Right there and then I knew this was the community I wanted to work with. If somebody is taking the solution of their problem and giving it away and buying the problem I knew that knowledge was going to be power. That is why I committed myself to work at the community level targeting women and children. Here in America I have worked among Hispanics and among African Americans especially on chronic diseases, food choices and lifestyle changes. On the global level, I’m working with food insecurity. Because I know that in a lot of these areas I work with women, I like to empower women at the university to be interested in the same research because they are the ones who will be able to address these issues.

I am also Chancellor of Daystar University in Kenya and every time I look at the report there are more men with publications, there are more men doing research. And women are just as qualified. They have their PhDs but they are either not so confident or they are doing their research with their students but they are not publishing. We still don’t know the answers but I’m committed to help them.

In Nairobi you can see such differences but Kenya promotes women and women in Kenya are very, very progressive. When I went to Ethiopia as a speaker in a maternal and child nutrition conference that only had men in attendance, I was puzzled and realized that the message will not effectively reach the right people because women were missing from the table. I asked: “Do men teach women to breastfeed?” That’s why I started addressing the issue of women in Ethiopia.

I now have about 70 women in one university in Ethipia doing workshops and I’ve just got the good news that the president of the county wants me to continue with the work in the Somali region of Ethiopia. With this, I’m working on mentoring women [in higher education]. A lot of the faculty are concerned that first-year female students drop out by the second year. They indicated that some of the reasons they drop out are lack of confidence, financial problems, struggling with the work or not being treated well at the university.

The mentoring programme will take a bit of research. We want to know their perceptions of the problem and possible solutions. What package are the girls themselves bringing? What roles are their parents bringing? What role is the community bringing? If we understand the problem very well we will be able to address it.

What advice do you have for anyone trying to redress the gender imbalance in science/research?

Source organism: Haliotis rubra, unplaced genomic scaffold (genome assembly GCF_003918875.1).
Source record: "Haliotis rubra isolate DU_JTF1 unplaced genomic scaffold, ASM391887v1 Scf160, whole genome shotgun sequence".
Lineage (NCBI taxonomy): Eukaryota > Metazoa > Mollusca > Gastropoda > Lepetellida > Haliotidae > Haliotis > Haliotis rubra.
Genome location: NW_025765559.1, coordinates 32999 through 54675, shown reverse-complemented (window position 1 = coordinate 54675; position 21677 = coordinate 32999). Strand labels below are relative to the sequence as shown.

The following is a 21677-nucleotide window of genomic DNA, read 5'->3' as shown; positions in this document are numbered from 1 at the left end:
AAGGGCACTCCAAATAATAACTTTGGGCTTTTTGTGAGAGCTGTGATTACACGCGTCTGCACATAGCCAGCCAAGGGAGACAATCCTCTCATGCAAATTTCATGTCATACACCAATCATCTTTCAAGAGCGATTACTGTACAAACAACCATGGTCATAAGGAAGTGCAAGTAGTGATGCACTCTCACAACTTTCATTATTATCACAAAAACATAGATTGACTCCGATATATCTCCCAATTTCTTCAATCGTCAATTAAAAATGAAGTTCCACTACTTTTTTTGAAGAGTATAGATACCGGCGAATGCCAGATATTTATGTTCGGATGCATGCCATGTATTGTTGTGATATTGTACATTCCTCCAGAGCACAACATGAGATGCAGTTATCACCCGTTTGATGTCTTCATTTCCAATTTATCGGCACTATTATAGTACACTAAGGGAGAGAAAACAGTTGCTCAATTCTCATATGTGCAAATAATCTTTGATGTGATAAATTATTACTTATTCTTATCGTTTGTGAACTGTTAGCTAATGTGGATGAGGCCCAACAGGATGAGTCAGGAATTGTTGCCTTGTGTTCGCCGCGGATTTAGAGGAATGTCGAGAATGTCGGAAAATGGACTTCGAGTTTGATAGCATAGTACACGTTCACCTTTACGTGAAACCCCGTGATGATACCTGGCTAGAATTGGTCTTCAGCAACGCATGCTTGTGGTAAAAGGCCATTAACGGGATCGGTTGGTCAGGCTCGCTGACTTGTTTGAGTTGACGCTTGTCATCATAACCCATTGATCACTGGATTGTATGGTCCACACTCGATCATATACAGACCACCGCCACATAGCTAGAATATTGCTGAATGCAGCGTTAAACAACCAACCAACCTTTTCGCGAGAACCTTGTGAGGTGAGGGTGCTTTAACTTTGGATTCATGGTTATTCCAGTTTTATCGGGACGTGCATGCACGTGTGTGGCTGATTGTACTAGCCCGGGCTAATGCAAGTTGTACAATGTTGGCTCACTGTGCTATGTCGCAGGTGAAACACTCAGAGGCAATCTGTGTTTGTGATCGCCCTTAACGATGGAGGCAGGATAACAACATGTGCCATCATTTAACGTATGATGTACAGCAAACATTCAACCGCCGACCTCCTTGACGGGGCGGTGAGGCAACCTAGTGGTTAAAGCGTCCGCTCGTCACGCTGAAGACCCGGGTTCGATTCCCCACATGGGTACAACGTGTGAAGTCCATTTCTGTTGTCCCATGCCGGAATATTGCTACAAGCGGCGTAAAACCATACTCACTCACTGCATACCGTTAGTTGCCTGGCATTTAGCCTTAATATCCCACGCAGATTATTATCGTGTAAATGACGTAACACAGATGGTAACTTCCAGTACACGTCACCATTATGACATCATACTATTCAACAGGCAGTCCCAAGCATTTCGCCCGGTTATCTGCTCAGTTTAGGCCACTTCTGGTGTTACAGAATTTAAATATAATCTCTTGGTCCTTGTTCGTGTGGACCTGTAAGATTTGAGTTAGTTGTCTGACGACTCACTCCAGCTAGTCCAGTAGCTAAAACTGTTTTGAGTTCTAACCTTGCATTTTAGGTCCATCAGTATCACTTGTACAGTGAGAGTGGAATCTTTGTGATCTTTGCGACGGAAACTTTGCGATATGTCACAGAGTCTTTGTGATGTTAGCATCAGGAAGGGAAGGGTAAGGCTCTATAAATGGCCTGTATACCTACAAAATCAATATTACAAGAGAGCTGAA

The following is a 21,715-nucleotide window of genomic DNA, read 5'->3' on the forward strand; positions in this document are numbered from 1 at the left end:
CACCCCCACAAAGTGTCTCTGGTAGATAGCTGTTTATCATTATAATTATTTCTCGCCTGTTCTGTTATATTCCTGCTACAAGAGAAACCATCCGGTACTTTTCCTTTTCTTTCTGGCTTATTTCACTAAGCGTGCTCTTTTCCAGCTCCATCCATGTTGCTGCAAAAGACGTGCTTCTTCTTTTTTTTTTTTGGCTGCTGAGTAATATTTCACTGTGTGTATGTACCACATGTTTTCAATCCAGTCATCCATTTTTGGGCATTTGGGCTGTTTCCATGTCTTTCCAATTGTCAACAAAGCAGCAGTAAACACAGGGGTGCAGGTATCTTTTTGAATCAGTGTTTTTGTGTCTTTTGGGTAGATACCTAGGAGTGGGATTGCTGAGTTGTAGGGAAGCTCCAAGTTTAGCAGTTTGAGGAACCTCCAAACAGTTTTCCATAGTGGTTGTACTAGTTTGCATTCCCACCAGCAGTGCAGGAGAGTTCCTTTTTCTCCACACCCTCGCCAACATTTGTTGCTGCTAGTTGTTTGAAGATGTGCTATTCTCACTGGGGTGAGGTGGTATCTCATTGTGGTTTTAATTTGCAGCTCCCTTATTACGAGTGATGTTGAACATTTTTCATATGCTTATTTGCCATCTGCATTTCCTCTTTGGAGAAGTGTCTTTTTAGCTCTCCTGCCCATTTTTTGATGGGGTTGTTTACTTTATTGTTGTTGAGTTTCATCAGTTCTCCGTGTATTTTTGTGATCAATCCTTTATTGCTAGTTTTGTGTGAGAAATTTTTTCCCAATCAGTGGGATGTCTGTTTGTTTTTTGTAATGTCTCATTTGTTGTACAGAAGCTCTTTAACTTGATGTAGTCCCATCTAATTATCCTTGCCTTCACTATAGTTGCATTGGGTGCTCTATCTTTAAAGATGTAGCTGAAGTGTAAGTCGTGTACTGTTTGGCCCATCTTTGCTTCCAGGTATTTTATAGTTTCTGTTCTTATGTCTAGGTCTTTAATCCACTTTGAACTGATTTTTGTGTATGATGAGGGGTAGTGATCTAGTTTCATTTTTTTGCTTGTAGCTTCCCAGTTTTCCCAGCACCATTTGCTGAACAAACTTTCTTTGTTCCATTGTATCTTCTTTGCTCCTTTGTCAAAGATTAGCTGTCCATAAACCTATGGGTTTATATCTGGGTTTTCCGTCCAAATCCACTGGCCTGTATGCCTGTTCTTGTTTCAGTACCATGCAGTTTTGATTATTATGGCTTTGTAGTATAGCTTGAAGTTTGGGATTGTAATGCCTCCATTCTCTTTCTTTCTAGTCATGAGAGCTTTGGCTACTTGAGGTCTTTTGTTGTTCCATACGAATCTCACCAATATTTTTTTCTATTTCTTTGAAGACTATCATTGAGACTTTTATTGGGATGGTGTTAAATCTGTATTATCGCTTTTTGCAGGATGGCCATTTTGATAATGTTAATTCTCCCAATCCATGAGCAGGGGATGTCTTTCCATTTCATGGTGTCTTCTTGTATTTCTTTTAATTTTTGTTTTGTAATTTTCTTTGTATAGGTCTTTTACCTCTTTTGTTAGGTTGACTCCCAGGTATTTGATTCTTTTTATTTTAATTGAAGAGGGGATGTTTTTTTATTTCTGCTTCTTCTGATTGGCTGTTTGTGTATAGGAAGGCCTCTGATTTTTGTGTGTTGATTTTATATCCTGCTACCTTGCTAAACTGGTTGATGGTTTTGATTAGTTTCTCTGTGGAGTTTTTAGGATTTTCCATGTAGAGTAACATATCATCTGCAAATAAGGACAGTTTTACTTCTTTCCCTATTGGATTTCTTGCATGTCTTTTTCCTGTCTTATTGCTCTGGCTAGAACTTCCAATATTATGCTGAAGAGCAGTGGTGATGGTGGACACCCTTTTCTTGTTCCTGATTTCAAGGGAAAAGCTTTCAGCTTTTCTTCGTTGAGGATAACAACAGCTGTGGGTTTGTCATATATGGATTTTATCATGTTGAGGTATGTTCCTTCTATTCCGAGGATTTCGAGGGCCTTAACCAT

The first thing is for the women themselves to realize that science gives them an equity-based platform and a chance to level the ground. In other words science does not discriminate on a gender basis. A good publication is a good publication and good research is good research.

However, as a result of the many hats that women wear, a mentoring programme that encourages women in science or any other field to focus, to separate roles, and to compete appropriately would promote women career development. Expertise in science calls for focusing. For example, when I started studying nutrition I saw that I could do benchwork, I could do different types of studies but I had to focus, to choose one area to look at, and do it well and deliver some solutions. Women need to get to the place where they start focusing and that is how they will advance in the science.

Sometimes collaboration is an art and a science at the same time. I tell my students whenever you are looking for collaboration it is good to have somebody you are mentoring and somebody who is mentoring you and somebody who is a bit different from you. When we put ourselves in that combination as women we will succeed. And don’t just look for another woman; look for the somebody who has that what you need to go to the next level.

If you could give a tip to a woman or girl starting out in research what would that be?

The women themselves need also to realize what they can do and what they need to do. We need to help women understand their motivation, understand their passion and understand their self-efficacy. Their barriers might be lack of a clear understanding of research methods, time management or funding. The more we can break those ceilings and understand, the better. An empowered woman is a woman who knows themselves, they have that self-actualization, they know their ability, they know where they want to go. That is the person who we can help really easily.